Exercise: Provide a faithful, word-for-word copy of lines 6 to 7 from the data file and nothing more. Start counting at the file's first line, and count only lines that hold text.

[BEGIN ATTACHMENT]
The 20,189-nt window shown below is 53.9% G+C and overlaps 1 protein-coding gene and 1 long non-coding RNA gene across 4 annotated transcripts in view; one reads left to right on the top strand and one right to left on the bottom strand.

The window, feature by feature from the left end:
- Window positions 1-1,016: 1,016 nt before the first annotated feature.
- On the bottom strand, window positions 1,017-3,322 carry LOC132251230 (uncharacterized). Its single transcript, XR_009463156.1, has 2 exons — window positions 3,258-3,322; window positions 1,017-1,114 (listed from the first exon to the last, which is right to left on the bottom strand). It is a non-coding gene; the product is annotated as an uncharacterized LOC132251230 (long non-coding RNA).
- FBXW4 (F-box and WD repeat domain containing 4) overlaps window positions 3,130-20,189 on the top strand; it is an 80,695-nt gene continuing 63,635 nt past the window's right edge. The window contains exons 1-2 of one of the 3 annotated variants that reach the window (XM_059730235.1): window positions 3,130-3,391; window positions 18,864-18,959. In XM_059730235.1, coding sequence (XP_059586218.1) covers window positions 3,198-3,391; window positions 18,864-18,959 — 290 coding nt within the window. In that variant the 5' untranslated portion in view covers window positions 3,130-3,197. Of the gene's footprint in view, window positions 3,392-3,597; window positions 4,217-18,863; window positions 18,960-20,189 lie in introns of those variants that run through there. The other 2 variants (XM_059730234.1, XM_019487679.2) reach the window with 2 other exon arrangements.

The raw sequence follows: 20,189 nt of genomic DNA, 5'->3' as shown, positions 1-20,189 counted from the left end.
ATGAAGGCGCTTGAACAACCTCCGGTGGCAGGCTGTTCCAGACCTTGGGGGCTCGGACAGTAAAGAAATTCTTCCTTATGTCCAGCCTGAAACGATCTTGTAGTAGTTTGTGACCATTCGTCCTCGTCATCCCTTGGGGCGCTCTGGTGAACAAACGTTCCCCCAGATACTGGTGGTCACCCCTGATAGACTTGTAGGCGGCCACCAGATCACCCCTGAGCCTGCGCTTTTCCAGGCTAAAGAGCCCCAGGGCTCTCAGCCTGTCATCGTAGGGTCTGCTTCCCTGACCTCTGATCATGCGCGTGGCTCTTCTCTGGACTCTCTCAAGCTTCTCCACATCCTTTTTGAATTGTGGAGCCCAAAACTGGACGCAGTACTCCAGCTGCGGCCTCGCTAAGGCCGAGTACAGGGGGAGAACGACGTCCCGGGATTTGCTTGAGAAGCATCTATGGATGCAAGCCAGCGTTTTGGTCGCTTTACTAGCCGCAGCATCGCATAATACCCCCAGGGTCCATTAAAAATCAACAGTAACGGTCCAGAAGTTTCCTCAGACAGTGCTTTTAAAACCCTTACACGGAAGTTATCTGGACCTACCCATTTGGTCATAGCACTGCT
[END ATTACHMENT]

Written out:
The raw sequence follows: 20,189 nt of genomic DNA, 5'->3' as shown, positions 1-20,189 counted from the left end.
ATGAAGGCGCTTGAACAACCTCCGGTGGCAGGCTGTTCCAGACCTTGGGGGCTCGGACAGTAAAGAAATTCTTCCTTATGTCCAGCCTGAAACGATCTTGTAGTAGTTTGTGACCATTCGTCCTCGTCATCCCTTGGGGCGCTCTGGTGAACAAACGTTCCCCCAGATACTGGTGGTCACCCCTGATAGACTTGTAGGCGGCCACCAGATCACCCCTGAGCCTGCGCTTTTCCAGGCTAAAGAGCCCCAGGGCTCTCAGCCTGTCATCGTAGGGTCTGCTTCCCTGACCTCTGATCATGCGCGTGGCTCTTCTCTGGACTCTCTCAAGCTTCTCCACATCCTTTTTGAATTGTGGAGCCCAAAACTGGACGCAGTACTCCAGCTGCGGCCTCGCTAAGGCCGAGTACAGGGGGAGAACGACGTCCCGGGATTTGCTTGAGAAGCATCTATGGATGCAAGCCAGCGTTTTGGTCGCTTTACTAGCCGCAGCATCGCATAATACCCCCAGGGTCCATTAAAAATCAACAGTAACGGTCCAGAAGTTTCCTCAGACAGTGCTTTTAAAACCCTTACACGGAAGTTATCTGGACCTACCCATTTGGTCATAGCACTGCT